A new challenge
For years number of years the normal Lough swimming trend has tended to be either up or down The Lough (NW or SW) or in one instance in 2020, a new swim was set with a swim from The Victoria Lock gates in Newry to the Helly Hunter Buoy which lies in The Irish sea some 3km beyond Haulbowline Lighthouse an incredible swim of over 24km.
To swim across the Lough (EW or WE) has only been done by an accomplished few and depending on both departure and landing point distances can vary from 1.5km to 3.5km.
In the authors case, I attempted a swim in 1987, only to be caught in a current with 300m or so to go and had to be pulled out, so in my case I have been carrying this monkey on my back for over 33 years.
In John Savages case, his late Dad, John Snr, an accomplished swimmer and deep sea diver had done the swim both one way and return and John Jnr in memory of his Dad and coming up to the first anniversary of his death, wanted to complete this swim in his memory.
So before or after daily swims the topic was discussed, and The Savage Swim was named by Chrissie O’ Brien and the concept was born.
To swim across Carlingford Lough is a completely different swim than either up or down Lough swims, there is no cover, no protection from the wind, no headlands to break a current, there is a deep and busy shipping channel to cross and at times currents of up to 12kts to battle. The distance is the least of the challenges that are encountered, therefore we both must stress that any thoughts or aspirations of doing so must be tempered with careful and meticulous planning.
This is not a casual swim, and certainly as I found to my detriment all those years ago, one not to be taken without careful thought, planning and every module thrashed out and must be taken with an escort boat who has VHF radio contact.
Carlingford Lough is not your traditional Fjord which is deeper at the back, the Lough has a narrow entrance with a lot of underwater banks which twists and shape the tidal flow, there cannot be a comparison made between an open shore swim where current can be 2 directional as in the case of the Irish Sea where there is a directional flow North South to north of Dublin and then a South North directional flow to southern half of the island, and of course the tide goes in and out, however in the Lough, the tidal and current flow can literally be at opposites from one side of the Lough to the other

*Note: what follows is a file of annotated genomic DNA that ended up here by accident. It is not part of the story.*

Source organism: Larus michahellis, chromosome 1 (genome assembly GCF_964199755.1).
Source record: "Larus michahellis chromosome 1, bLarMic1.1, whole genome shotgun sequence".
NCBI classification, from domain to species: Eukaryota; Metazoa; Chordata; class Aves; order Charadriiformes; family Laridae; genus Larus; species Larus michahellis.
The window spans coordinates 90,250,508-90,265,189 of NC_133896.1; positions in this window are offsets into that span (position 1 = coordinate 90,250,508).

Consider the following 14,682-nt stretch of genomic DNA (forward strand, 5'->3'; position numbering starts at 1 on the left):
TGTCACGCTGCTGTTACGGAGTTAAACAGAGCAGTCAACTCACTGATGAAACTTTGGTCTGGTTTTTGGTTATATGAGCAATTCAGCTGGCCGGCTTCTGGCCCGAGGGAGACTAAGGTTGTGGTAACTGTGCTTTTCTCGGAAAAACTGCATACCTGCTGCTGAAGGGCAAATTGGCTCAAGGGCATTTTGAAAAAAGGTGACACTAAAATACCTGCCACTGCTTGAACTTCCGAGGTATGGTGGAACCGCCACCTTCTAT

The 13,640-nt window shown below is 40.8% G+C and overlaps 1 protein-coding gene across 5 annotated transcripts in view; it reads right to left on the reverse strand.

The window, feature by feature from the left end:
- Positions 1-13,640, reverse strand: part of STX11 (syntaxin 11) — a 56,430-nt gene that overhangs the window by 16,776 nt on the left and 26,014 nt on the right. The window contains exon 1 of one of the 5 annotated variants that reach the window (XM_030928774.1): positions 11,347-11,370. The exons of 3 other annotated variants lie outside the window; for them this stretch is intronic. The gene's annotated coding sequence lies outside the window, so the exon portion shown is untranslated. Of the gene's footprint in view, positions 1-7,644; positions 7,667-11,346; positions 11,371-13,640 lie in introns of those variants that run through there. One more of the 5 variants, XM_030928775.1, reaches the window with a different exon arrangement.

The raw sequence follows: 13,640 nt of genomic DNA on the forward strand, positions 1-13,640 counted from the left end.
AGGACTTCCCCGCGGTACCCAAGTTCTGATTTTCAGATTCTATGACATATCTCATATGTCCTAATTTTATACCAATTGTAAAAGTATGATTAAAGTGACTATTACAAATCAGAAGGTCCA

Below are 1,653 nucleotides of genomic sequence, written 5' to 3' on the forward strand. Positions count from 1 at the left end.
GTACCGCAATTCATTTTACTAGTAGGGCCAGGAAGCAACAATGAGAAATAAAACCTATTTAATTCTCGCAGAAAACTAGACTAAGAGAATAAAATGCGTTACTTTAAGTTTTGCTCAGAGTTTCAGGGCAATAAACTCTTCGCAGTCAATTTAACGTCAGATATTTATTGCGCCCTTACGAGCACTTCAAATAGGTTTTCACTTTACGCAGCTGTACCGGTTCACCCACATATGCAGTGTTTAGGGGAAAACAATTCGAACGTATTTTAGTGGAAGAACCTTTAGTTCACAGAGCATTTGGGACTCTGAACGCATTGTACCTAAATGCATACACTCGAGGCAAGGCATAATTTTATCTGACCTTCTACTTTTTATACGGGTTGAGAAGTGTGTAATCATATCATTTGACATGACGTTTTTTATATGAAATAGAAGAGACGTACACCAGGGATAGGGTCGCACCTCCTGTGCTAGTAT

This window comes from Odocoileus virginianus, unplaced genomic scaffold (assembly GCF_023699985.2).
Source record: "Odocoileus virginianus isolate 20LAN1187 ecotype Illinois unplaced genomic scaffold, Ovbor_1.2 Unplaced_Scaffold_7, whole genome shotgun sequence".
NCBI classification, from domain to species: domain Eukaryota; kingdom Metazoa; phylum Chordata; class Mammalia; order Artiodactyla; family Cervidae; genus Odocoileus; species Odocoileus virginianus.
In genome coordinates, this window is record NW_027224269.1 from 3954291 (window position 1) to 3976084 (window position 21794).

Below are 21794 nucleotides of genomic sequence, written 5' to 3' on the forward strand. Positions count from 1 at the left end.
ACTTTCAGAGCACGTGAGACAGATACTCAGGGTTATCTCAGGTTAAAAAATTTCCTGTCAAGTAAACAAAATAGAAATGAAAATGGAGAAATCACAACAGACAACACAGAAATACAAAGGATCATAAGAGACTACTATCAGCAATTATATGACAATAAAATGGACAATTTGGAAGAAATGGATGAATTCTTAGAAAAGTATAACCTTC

John’s swim story;
Having spent childhood summers swimming in Carlingford I had always dreamt of crossing the lough. This year it came to fruition. Several factors came to pass that gave me the push to give it a go.
Last year 2019 I got back into open water swimming and joined the Carlingford Swimmers group. My father John Snr was undergoing treatment for prostate cancer at the time and was receiving palliative care. There was a sense that this round of chemotherapy was his last shot having spent the previous four years battling the disease. Swimming allowed me brief respites and gave me the energy to mentally cope with what was to be his final months with us. John Snr was very fond of the sea. An experienced scuba diver, he had swum across Carlingford Lough (and back) during the seventies to raise a few quid for the local Red Cross. He passed in September 2019.
In the months leading up to this, I began swimming a little further each time and even managed my first “marina swim”, a 2.4k challenge devised by the wild man Harry Jordan to encourage the group. I stuck with the swimming and managed to do my first winter season, much to my surprise as I am not a fan of the cold.
In January 2020 we set our sights on the illustrious “Battle of Carlingford Lough”. This is a fantastic annual event organised by the great Infinity Channel Swimming. Their message is to push your limits. The highlight of the event is a 7.5k swim from Omeath to Carlingford. My farthest distance so far had been the 2.4k marina swims. I thought if I register, go along on the day, and get in the water that would be half the battle. So, the training began. Harry had done the swim before, so I decided to train alongside him and freewheel on his advice. We soon began clocking between 12-15k per week with the aim of 50k per month leading up to the swim.